This story is a part of BBC Britain – a series focused on exploring this extraordinary island, one story at a time. Readers outside of the UK can see every BBC Britain story by heading to the Britain homepage you also can see our latest stories by following us on Facebook and Twitter.
13th Amendment to the Constitution of the United StatesLibrary of Congress, Prints and Photographs Division, LC-DIG-pga-03898
On December 18, 1865, Secretary of State William Seward announced to the world that the United States had constitutionally abolished slavery — the 13th Amendment had been ratified.
The ratification of the 13th Amendment, the first of the Reconstruction Amendments, was truly the beginning of the end of one our nation's ugliest and saddest eras. Historically, however, it has always been overshadowed by President Abraham Lincoln's "Emancipation Proclamation."
While Lincoln's initial pronouncement to his Cabinet on September 22, 1862, formally tied slavery to the Civil War, he repeatedly stated that preserving the Union was his primary objective — not ending slavery.
In essence, Lincoln's proclamation — officially signed and issued on January 1, 1863 — freed only slaves in Confederate states where he and the Union Army could not force the issue, but allowed slavery to continue in states where the Union could impose its will.
The Emancipation Proclamation was a work of political irony. Lincoln understood slavery was wrong, but did not want to anger the border states that had remained supportive of the Union.
However, the Emancipation Proclamation served as a catalyst for abolitionists in Congress to start working in earnest to end slavery in every state.
The Proclamation of Emancipation written by President Abraham Lincoln (in office 1861-1865).
It began on December 14, 1863, when House Republican James Ashley of Ohio introduced an amendment to ban slavery throughout the United States. Later that month, James Wilson of Iowa introduced another amendment calling for an end to slavery.
Less than a month later, on January 11, 1864, Missouri Senator John Henderson, a member of the War Democrats — Democrats who supported the Civil War and opposed the Copperheads and Peace Democrats — submitted a joint resolution also wanting an amendment to end slavery.
Now, as civil war ravaged the nation, the legislative battle on Capitol Hill to end the injustice of slavery and treat African Americans as equal citizens was launched on two fronts — the House of Representatives and the US Senate.
On February 10, 1864, the Senate Judiciary Committee passed and brought the 13th Amendment to the full Senate. While in the House, one week after the Senate was moving ahead, Representatives took their first vote on the measure. The House vote well short of the two-thirds majority needed to pass, and it was clear the anti-slavery supporters in the House were in for a long struggle.
On the other hand, the Senate moved quickly. Senators wasted little time following the Judiciary Committee's recommendation for passage. On April 8, 1864, the amendment was overwhelmingly passed, 38-6, eight votes more than constitutionally required.
Four months after the first House vote, in June, 1864, the House tried for a second time to pass the amendment. The vote was closer, but again the abolitionists failed to get the two-thirds majority they needed for passage.
The year drew to a close with Lincoln's reelection. Yet the House had failed to produce a bill abolishing slavery. Lincoln's patience with the House was reaching its end. At the same time, abolitionists declared his reelection as a mandate from the people to end slavery. More pressure was brought to bear on the hold-outs in the House to pass the bill.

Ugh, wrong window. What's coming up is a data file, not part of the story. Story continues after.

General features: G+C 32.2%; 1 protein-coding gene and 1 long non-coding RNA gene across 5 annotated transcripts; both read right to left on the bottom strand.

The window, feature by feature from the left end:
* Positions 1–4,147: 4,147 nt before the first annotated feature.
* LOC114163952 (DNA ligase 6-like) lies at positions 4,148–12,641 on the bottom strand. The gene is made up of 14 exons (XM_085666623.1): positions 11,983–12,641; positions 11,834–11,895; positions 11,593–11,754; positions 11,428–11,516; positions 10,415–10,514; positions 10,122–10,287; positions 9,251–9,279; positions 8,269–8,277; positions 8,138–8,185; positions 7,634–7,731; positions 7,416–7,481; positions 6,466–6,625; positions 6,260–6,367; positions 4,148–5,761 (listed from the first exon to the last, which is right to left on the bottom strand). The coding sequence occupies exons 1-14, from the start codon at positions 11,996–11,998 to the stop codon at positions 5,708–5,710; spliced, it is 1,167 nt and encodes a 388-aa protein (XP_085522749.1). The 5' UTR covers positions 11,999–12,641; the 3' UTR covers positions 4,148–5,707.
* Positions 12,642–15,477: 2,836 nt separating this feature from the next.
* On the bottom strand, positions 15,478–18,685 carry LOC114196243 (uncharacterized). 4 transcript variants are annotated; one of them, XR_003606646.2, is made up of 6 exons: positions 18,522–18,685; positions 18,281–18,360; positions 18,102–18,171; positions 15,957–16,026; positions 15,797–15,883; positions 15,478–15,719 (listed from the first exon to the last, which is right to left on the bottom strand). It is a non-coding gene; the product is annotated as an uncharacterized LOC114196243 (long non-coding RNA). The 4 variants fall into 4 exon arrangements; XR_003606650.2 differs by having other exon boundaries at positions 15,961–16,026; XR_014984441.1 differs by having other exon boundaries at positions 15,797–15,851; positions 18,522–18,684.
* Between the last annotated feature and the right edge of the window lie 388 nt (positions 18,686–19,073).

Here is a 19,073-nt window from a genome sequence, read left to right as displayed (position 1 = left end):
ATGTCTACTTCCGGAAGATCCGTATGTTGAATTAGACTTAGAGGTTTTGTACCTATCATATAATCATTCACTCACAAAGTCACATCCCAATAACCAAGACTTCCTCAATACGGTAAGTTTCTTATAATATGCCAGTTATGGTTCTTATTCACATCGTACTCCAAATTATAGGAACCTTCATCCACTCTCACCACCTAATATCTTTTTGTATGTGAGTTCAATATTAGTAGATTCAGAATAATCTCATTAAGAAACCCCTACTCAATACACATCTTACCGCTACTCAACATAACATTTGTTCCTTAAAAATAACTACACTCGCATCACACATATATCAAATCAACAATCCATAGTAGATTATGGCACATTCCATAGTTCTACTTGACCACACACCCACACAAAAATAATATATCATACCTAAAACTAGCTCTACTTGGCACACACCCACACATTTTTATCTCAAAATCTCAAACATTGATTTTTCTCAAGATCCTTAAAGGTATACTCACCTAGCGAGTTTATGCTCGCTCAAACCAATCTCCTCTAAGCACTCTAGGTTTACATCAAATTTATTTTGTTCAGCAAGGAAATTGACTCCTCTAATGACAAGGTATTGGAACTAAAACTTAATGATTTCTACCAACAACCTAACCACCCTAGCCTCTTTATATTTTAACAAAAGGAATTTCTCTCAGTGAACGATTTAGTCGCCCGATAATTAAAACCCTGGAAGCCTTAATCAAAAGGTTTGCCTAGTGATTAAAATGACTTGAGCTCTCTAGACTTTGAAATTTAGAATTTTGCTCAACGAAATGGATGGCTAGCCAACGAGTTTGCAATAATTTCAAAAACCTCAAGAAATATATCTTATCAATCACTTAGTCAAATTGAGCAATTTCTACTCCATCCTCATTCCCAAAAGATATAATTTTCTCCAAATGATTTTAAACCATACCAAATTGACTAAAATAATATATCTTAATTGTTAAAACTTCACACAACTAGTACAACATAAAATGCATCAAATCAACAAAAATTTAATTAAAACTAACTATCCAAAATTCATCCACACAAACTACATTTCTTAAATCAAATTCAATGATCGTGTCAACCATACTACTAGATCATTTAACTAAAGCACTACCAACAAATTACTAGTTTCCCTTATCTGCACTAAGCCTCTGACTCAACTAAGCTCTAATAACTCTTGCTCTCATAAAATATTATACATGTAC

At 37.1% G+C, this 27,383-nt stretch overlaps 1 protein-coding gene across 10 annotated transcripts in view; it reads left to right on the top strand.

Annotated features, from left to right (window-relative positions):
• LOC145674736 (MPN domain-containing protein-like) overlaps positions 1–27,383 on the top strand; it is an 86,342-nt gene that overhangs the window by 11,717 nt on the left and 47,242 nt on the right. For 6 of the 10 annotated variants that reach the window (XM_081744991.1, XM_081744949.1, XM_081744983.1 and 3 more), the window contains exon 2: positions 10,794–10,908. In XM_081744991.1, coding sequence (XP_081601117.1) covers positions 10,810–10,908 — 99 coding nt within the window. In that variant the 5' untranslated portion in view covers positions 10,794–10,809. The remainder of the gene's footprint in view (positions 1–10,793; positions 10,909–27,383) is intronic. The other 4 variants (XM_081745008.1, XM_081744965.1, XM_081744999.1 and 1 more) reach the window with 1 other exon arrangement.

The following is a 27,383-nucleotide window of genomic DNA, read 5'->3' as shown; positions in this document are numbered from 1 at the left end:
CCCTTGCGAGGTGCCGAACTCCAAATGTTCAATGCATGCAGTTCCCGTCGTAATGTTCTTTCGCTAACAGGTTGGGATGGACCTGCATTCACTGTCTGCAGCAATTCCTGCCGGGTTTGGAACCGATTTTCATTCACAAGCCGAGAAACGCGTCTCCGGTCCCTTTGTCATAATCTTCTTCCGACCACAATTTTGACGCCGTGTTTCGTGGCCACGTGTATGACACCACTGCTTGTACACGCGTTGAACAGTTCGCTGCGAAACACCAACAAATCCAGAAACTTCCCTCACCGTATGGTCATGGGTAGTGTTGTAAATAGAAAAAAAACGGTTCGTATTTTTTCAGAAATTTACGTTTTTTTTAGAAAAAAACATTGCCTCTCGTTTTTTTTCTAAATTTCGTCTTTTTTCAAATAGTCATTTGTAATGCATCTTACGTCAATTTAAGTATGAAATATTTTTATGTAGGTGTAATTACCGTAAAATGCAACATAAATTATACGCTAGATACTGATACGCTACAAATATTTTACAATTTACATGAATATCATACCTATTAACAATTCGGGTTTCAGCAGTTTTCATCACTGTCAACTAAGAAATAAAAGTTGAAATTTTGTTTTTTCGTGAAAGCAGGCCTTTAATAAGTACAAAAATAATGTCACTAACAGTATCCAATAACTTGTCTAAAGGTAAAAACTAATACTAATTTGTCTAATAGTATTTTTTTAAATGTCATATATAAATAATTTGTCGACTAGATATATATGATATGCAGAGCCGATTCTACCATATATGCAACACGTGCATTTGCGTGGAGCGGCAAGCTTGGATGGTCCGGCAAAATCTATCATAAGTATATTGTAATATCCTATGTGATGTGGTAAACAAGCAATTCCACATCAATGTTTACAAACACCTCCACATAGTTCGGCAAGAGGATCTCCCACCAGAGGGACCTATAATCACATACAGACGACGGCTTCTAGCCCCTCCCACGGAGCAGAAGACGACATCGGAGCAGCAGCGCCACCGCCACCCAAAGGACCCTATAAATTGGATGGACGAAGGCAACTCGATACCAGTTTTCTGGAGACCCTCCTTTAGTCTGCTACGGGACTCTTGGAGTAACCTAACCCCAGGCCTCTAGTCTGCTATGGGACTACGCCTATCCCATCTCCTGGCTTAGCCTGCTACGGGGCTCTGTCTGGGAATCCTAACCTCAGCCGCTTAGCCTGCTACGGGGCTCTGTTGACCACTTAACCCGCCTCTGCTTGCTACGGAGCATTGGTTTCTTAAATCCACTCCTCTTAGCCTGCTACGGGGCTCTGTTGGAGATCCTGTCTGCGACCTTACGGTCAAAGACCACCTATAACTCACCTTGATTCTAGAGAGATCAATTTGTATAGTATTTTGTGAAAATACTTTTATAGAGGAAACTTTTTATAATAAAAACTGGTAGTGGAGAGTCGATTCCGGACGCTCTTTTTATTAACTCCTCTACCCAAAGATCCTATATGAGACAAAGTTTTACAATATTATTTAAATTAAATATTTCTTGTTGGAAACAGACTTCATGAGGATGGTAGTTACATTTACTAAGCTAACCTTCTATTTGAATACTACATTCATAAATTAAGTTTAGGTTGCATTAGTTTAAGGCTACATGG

At last, on January 31, 1865, the House passed the 13th Amendment. Though not needed, as a symbolic gesture of approval, President Lincoln signed the document and then sent it to the states for ratification.
Initially, ratification seemed a given. By the end of March, 19 states had voted for the amendment. Then the process bogged down, and by April 14, 1865, the date President Lincoln was assassinated, only 21 states were on board.
Suddenly, Vice President Andrew Johnson, himself a War Democrat from Tennessee, was in the White House. Johnson was staunchly pro-Union, but he was less passionate about ending slavery. At this point the question was how much support would he provide toward speeding the end of slavery? Abolitionists were relieved when Johnson used his power as the Chief Executive to force Southern states to ratify the amendment as part of his Reconstruction policy.
On December 6, 1865, nearly twelve months after President Lincoln had ceremoniously signed the document, Georgia became the 27th state to ratify the 13th Amendment. The three-quarters of the states needed to make the amendment law had finally been reached, and shortly afterward Seward made his historic announcement.
13th Amendment to the U.S. Constitution: Abolition of Slavery. The House Joint Resolution proposing the 13th amendment to the Constitution, January 31, 1865.
Sadly, life for Black Americans did not meet the promise of freedom. Southern states adopted "Black Codes" and "Jim Crow laws" — rules and restrictions that by-passed constitutional requirements — and continued to treat African Americans as second class citizens.
The tumult and grassroots uprising that eventually spawned such famous legislation as the Civil Rights Act of 1964 is a subject all its own. Today, however, let us remember the tremendous stride that America took 145 years ago with the ratification of the 13th Amendment. Together with the 14th Amendment that afforded African Americans citizenship, due process, and equal rights under the law and the 15th Amendment that gave African Americans the right to vote, a constitutional backbone was provided for what would become one of America's greatest revolutions — the Civil Rights Movement.
Watch the video "Emancipation Proclamation Legacy," from HISTORY and NMAAHC